|US8798585||Jan 11, 2013||Aug 5, 2014||Shorthand Mobile, Inc.||System and method for enhanced communications via small data rate communication systems|
|US8811574||Apr 29, 2013||Aug 19, 2014||At&T Mobility Ii Llc||Transcoding voice to/from text based on location of a communication device|
|US8824659||Jul 3, 2013||Sep 2, 2014||At&T Intellectual Property I, L.P.||System and method for speech-enabled call routing|
|US8843515||Feb 5, 2013||Sep 23, 2014||Snap Trends, Inc.||Methods and systems of aggregating information of social networks based on geographical locations via a network|
|US8886226||Sep 23, 2013||Nov 11, 2014||William J. Johnson||System and method for timely whereabouts determination by a mobile data processing system|
|US8887177||Jul 8, 2013||Nov 11, 2014||William J. Johnson||System and method for automated content distribution objects|
|US8892736||May 30, 2013||Nov 18, 2014||Wayport, Inc.||Providing an advertisement based on a geographic location of a wireless access point|
|US8897741||Aug 21, 2013||Nov 25, 2014||William J. Johnson||System and method for mobile device usability by locational conditions|
|US8897742||Aug 21, 2013||Nov 25, 2014||William J. Johnson||System and method for sudden proximal user interface|
|US8909533 *||Dec 9, 2011||Dec 9, 2014||Huawei Technologies Co., Ltd.||Method and apparatus for performing and controlling speech recognition and enrollment|
|US8923806||Aug 21, 2013||Dec 30, 2014||William J. Johnson||System and method for presenting application data by data processing system(s) in a vicinity|
|US8929915||Mar 6, 2013||Jan 6, 2015||Wayport, Inc.||Providing information to a computing device based on known location and user information|
|US8942693||Mar 18, 2014||Jan 27, 2015||William J. Johnson||System and method for targeting data processing system(s) with data|
|US8942732||Nov 22, 2013||Jan 27, 2015||William J. Johnson||Location based exchange operating system|
|US8942733||Nov 22, 2013||Jan 27, 2015||William J. Johnson||System and method for location based exchanges of data facilitating distributed location applications|
|US8971216||Mar 7, 2006||Mar 3, 2015||Alcatel Lucent||Method for routing transactions between internal and external partners in a communication center|
|US8990287||Sep 23, 2013||Mar 24, 2015||Wayport, Inc.||Providing promotion information to a device based on location|
|US9002920||May 13, 2008||Apr 7, 2015||Genesys Telecommunications Laboratories, Inc.||Method and apparatus for extended management of state and interaction of a remote knowledge worker from a contact center|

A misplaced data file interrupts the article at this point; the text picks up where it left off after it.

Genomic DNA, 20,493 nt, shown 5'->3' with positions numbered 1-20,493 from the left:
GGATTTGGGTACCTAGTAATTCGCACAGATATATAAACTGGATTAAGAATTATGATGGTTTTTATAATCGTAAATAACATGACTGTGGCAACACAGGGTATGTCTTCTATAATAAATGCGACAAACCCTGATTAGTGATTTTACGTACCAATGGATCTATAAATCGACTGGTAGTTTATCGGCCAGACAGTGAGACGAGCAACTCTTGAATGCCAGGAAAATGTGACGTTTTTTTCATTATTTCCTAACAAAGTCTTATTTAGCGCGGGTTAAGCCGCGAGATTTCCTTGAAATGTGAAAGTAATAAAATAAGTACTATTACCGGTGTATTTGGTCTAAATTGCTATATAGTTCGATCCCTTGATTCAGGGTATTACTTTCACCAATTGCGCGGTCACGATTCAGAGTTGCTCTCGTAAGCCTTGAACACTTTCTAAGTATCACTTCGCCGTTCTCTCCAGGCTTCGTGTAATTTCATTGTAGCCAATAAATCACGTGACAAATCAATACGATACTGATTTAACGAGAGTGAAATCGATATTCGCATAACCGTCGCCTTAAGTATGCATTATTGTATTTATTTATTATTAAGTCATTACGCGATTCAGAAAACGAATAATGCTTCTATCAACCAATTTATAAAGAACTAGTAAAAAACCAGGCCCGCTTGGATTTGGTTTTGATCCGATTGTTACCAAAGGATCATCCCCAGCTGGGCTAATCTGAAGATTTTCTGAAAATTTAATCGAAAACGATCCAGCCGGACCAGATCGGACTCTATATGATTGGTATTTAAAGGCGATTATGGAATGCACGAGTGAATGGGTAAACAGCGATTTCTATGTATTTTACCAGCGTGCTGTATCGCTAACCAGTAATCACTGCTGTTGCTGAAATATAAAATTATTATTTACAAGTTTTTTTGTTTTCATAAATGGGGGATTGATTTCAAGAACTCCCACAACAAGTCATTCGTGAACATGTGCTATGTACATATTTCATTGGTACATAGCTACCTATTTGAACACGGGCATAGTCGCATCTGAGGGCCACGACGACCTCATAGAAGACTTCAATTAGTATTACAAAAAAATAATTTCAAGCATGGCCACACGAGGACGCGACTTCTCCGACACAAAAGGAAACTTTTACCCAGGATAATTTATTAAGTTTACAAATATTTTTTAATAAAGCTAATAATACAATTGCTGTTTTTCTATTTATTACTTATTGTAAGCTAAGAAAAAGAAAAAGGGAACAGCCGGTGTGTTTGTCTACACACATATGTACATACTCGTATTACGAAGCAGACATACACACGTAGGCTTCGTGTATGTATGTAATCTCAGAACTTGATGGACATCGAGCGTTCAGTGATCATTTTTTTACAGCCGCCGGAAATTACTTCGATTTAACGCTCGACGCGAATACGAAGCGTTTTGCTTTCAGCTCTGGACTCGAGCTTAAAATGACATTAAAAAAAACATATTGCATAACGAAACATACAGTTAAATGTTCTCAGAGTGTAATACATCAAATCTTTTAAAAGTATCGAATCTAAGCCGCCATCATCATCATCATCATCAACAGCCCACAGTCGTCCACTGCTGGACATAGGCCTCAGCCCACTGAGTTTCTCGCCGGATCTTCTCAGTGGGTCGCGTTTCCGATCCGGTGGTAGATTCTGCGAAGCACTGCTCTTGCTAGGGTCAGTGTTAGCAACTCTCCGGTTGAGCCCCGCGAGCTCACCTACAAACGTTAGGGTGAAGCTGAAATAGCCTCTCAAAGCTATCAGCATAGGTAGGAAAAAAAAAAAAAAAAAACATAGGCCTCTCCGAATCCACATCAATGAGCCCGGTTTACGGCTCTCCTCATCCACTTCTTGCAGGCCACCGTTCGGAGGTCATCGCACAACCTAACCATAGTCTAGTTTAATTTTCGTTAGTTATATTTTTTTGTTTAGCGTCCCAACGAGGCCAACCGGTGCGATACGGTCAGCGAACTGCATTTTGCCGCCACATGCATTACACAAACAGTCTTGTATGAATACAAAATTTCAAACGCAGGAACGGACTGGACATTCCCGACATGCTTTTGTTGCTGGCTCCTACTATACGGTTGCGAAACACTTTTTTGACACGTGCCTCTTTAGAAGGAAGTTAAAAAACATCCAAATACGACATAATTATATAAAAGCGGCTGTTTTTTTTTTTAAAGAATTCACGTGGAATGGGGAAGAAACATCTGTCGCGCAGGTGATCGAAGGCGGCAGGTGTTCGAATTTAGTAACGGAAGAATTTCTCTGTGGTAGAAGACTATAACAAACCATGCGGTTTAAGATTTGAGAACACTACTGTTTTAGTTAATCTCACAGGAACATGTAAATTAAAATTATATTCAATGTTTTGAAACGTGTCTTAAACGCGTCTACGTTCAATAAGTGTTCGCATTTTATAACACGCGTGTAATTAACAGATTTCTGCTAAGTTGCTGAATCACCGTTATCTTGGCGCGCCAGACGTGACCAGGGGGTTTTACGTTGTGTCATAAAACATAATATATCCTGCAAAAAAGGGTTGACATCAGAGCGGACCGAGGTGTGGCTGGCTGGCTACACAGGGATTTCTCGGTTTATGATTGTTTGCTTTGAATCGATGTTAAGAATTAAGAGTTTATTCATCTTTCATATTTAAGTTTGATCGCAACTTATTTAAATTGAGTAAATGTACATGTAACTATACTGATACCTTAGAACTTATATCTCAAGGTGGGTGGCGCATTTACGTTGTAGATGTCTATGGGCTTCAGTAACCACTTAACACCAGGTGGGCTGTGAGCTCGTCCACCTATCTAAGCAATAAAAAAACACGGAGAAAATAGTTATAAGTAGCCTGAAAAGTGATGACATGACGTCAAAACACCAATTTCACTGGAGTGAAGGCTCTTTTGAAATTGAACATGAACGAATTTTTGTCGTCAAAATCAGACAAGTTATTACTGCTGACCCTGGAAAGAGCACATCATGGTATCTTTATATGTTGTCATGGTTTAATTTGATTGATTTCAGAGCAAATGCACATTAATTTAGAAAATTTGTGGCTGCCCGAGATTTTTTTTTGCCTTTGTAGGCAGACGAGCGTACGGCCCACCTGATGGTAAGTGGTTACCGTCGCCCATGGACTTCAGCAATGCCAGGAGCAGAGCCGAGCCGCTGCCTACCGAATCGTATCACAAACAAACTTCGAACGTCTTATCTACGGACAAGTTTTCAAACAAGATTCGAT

|US9008075||Dec 22, 2008||Apr 14, 2015||Genesys Telecommunications Laboratories, Inc.||System and methods for improving interaction routing performance|
|US9014658||Aug 21, 2013||Apr 21, 2015||William J. Johnson||System and method for application context location based configuration suggestions|
|US9055406||Nov 22, 2013||Jun 9, 2015||William J. Johnson||Server-less synchronized processing across a plurality of interoperating data processing systems|
|US9078095||Aug 21, 2013||Jul 7, 2015||William J. Johnson||System and method for location based inventory management|
|US9088652||Jul 1, 2014||Jul 21, 2015||At&T Intellectual Property I, L.P.||System and method for speech-enabled call routing|
|US9088868||Nov 22, 2013||Jul 21, 2015||William J. Johnson||Location based exchange permissions|
|US9088869||Nov 22, 2013||Jul 21, 2015||William J. Johnson||System and method for application search results by locational conditions|
|US9100792||Nov 22, 2013||Aug 4, 2015||William J. Johnson||System and method for service-free location based applications|
|US9112972||Oct 4, 2012||Aug 18, 2015||Interactions Llc||System and method for processing speech|
|US9113295||Jun 17, 2014||Aug 18, 2015||William J. Johnson||System and method for location based exchange vicinity interest specification|
|US20040121814 *||Dec 20, 2002||Jun 24, 2004||International Business Machines Corporation||Navigation of interactive voice response application using a wireless communications device graphical user interface|
|US20040122941 *||Dec 20, 2002||Jun 24, 2004||International Business Machines Corporation||Customized interactive voice response menus|
|US20040141595 *||Jan 16, 2003||Jul 22, 2004||Sbc Properties, L.P.||Voice extensible markup language-based web interface with intelligent network services|